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These three sketches were, according to David Wallace-Hadrill and Janet Carolan,1 made from the Gallanach Road that runs south along the coast from Oban. We look north across the Sound of Kerrera with Oban Bay on the left, Dunollie Castle at the centre (see folio 95; D26928 for references) and the island of Kerrera at the left of the sketch. In the top two of these sketches, and in another on folio 59 verso (D26857), Turner has paid particular attention to the sky, using a variety of sketching techniques and inscriptions to note down the appearance and effects.
With just outlines, Turner has recorded various details about the clouds and weather in these top two sketches. For example, in the second sketch only the tops of the clouds are drawn, indicating that they are lit from above. The clouds at the centre of the top sketch have a broken outline, suggesting that these have less defined masses. Low, wispy, broken cloud forms at the right of the second sketch are suggested with overlapping looping lines. Other clouds, or areas of dark cloud, are suggested by scribbled or hatched parallel lines: the closer together the lines, the darker the sky.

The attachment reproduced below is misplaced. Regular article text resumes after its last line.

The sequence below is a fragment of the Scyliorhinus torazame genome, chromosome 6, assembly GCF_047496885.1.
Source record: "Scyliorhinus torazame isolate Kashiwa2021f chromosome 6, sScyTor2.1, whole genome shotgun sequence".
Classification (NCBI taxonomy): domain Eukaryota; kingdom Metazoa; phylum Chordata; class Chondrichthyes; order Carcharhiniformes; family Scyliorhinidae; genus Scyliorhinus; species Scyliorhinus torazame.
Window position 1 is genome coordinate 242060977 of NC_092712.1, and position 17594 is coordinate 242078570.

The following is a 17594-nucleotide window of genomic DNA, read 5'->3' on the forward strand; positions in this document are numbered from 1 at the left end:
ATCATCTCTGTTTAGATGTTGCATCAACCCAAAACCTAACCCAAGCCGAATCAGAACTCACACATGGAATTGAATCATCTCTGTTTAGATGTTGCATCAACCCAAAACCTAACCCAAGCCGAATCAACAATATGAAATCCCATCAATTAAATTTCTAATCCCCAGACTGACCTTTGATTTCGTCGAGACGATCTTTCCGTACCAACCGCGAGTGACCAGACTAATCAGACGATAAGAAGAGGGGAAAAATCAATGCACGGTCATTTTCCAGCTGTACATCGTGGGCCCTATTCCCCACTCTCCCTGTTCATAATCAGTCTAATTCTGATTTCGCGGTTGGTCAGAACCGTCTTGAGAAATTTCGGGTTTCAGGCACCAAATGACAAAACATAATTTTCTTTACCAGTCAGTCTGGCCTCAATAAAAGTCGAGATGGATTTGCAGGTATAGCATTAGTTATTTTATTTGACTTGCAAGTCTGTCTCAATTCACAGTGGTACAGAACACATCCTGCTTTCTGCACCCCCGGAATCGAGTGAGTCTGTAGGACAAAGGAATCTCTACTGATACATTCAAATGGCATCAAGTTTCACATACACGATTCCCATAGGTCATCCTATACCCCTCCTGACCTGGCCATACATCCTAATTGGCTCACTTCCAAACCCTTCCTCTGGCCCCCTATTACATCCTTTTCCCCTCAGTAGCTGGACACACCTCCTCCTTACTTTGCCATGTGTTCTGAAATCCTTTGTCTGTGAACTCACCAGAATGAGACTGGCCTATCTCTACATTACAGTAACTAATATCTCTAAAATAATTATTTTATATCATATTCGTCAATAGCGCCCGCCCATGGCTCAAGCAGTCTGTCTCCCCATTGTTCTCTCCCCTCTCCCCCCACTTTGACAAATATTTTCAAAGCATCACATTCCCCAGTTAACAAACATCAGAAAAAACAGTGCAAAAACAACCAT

Turner uses inscriptions to note the different areas of colour in the sky. In the top sketch it is therefore ‘red’ towards the left, with what is probably meant to be a grey patch (‘g’) beneath to the left and a mass of ‘cold’-coloured cloud above.2 In the second sketch the ‘Red’ areas of the sky have shifted to the right above Dunollie castle and at the far right. Turner has noted ‘v[ery] cold lights’ low in the sky towards the left, and what may read ‘Growing gold’ at the left. These notes indicate a sunrise or sunset scene.
The sky is even more dramatic in the associated sketch on folio 59 verso, and on folio 60 verso (D26859), another view from Gallanach, Turner referred to the artist ‘Gaspard’ Dughet, suggesting that something about the sky or the light reminded him of the French master (1615–75).
The sketch at the bottom of the present page does not contain any details in the sky, or colour notes – perhaps because there was no space left on the page. Instead Turner used a heavily drawn jagged outline to suggest the rocky texture of the landscape.